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July 25-31, 2007

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First Bite

Le Bistro

By Joy Lanzendorfer

I had heard a lot about Le Bistro in Petaluma. After all, the restaurant, sitting unobtrusively on Petaluma Boulevard South a few blocks from downtown, has been there for 19 years. When people talk about Le Bistro, they mention owner and chef Corey Basso. Many call Basso a first-class chef, even a genius, but note that he is particular about how Le Bistro is run. One woman on the reviewing website Yelp compared him to the Soup Nazi from Seinfeld. It all sounded a little intimidating, like I was going to a restaurant run by some sort of brilliant culinary dictator.

Imagine my surprise, then, at how pleasant Le Bistro is on the inside. The tiny restaurant has only 10 tables, but it feels far from crowded. In fact, there is enough space that you don't even feel like other diners are eavesdropping on your conversation. The atmosphere is peaceful, with a calming blue-and-white décor and the sounds of soft music and a fan whirring somewhere in the background.

Le Bistro's menu is simple: one soup and a list of salads and entrées. The prices are reasonable--$16 to $19 for a main course--and the portions are big enough to fill you up. I ordered the pork medallions, and my companion ordered the Dijon-crusted halibut. Both dishes came with the same vegetables, green beans, carrots and young asparagus spears fanned out on the plate. Only the potatoes varied; my companion's potatoes were mashed while mine were stacked in a small pile.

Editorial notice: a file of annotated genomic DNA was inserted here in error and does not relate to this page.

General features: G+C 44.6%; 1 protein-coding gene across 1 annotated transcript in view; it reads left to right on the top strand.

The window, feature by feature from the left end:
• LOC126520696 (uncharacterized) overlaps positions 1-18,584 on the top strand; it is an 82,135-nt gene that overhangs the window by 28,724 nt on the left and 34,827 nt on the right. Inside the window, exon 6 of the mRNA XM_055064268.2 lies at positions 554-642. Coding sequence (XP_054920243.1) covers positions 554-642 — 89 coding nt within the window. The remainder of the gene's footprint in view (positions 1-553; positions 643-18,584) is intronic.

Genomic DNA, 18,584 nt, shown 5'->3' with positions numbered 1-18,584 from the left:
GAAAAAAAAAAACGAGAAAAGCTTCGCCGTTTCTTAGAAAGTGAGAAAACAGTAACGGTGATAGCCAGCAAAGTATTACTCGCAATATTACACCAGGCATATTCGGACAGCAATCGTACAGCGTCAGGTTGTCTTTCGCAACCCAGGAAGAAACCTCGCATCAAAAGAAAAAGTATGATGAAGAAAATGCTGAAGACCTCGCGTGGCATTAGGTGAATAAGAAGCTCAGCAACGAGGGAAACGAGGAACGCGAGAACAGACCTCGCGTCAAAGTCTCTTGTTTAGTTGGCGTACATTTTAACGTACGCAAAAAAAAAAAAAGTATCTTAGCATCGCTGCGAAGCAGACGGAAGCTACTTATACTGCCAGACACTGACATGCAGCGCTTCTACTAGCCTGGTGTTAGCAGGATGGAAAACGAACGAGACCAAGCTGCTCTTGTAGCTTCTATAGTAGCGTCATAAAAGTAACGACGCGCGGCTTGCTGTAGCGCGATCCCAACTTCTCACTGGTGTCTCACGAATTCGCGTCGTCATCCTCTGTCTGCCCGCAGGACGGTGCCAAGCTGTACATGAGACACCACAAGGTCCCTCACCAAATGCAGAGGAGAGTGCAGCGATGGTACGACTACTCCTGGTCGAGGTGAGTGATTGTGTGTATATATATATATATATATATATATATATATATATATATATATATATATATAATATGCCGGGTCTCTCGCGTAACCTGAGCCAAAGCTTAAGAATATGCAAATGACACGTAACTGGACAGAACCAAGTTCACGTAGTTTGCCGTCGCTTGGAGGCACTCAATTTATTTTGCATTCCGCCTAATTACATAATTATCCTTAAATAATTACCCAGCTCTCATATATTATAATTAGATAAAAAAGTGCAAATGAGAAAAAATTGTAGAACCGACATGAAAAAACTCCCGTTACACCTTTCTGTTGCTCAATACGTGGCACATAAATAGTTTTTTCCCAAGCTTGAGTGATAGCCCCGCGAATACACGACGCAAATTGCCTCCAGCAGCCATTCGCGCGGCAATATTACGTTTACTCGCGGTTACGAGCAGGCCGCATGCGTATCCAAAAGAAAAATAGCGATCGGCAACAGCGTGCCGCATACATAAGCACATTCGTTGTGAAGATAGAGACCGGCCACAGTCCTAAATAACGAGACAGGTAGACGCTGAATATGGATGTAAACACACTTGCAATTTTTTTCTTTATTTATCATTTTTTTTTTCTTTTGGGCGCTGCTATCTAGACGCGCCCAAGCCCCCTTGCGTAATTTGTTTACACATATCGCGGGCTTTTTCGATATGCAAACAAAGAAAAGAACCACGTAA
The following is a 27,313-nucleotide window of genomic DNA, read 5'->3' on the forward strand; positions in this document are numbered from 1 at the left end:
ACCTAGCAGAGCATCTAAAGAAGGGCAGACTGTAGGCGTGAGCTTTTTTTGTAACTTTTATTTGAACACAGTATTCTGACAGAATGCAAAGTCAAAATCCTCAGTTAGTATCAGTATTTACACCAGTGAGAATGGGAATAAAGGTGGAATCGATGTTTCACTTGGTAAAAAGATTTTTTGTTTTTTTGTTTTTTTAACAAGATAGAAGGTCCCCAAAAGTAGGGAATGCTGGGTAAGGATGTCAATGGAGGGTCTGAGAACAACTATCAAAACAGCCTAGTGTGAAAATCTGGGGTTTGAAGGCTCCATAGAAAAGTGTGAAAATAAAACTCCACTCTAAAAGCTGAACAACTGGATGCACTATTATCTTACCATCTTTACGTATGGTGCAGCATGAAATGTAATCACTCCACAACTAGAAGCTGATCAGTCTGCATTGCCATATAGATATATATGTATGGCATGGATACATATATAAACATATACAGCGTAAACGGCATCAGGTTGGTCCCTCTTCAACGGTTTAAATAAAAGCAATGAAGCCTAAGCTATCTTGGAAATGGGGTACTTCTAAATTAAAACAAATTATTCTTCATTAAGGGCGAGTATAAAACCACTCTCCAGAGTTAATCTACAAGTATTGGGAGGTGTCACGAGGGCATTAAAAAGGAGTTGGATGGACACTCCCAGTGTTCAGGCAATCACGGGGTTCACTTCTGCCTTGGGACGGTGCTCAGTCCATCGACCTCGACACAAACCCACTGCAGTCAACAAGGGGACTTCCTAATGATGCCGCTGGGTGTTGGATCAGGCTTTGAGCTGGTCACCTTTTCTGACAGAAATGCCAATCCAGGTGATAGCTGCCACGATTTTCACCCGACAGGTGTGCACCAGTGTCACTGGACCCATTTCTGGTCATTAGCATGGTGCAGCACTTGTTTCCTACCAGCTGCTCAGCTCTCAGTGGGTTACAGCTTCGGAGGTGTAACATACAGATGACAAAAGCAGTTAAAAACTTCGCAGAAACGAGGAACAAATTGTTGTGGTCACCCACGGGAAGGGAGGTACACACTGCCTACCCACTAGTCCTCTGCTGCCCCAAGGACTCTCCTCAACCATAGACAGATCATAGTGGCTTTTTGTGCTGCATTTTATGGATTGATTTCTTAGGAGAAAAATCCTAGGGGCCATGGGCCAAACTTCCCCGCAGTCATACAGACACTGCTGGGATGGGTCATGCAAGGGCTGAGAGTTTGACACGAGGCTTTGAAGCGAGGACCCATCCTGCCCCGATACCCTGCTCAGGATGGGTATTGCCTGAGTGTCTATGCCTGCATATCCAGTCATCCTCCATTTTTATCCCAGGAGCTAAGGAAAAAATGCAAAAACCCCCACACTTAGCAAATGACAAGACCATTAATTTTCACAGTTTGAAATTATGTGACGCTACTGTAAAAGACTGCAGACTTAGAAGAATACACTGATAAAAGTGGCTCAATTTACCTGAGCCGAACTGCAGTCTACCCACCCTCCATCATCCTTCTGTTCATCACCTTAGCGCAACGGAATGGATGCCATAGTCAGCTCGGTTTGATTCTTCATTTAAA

My three pork medallions sat in a well-developed red wine sauce. It was rich and clear with flavors of garlic, shallots and meat. The pork, however, was on the dry side. Although the medallions were not inedible, I found myself dipping them in the sauce to add missing moisture as much as flavor.

Without a doubt, my companion had the better dish. The halibut steak came sitting on a bed of mashed potatoes and floating in butter sauce. In the hands of a lesser chef, this dish could have been nauseatingly heavy, but this was beautifully blended, from the butter sauce tinged with the bite of capers to the smooth texture of the fish to the crunch of the mustard crust. I eyed his plate jealously as I dipped my pork in my sauce.

For dessert, I asked the waitress for a recommendation. She suggested the pecan walnut tart, which Basso has been making since the beginning. I was not disappointed. Like the halibut, the tart was perfectly balanced. The nuts retained their nutty flavor without being too raw or too syrupy. Underneath was a bed of sugary goodness and a flaky crust. It was topped with a whip cream almost lighter than air.

My companion tried the chocolate dessert, which was a chocolate port mousse with raspberries. The waitress told us the chef had recently started making the chocolate desserts in-house. Good decision; the mousse was delicious. Although I didn't taste any port, there were entire raspberries at the bottom of the mousse, which was an unexpected and lovely surprise.

Given the excellence of the entire meal, the dryness of my pork may have been an anomaly. In any case, Le Bistro is worth a visit. It offers well-rounded French-style food without a trace of pretension and--a rarity around here these days--a reasonable price.

Le Bistro, 312 Petaluma Blvd.S., Petaluma. Open for dinner,Wednesday-Sunday. 707.762.8292.

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Quick-and-dirty dashes through North Bay restaurants. These aren't your standard "bring five friends and order everything on the menu" dining reviews.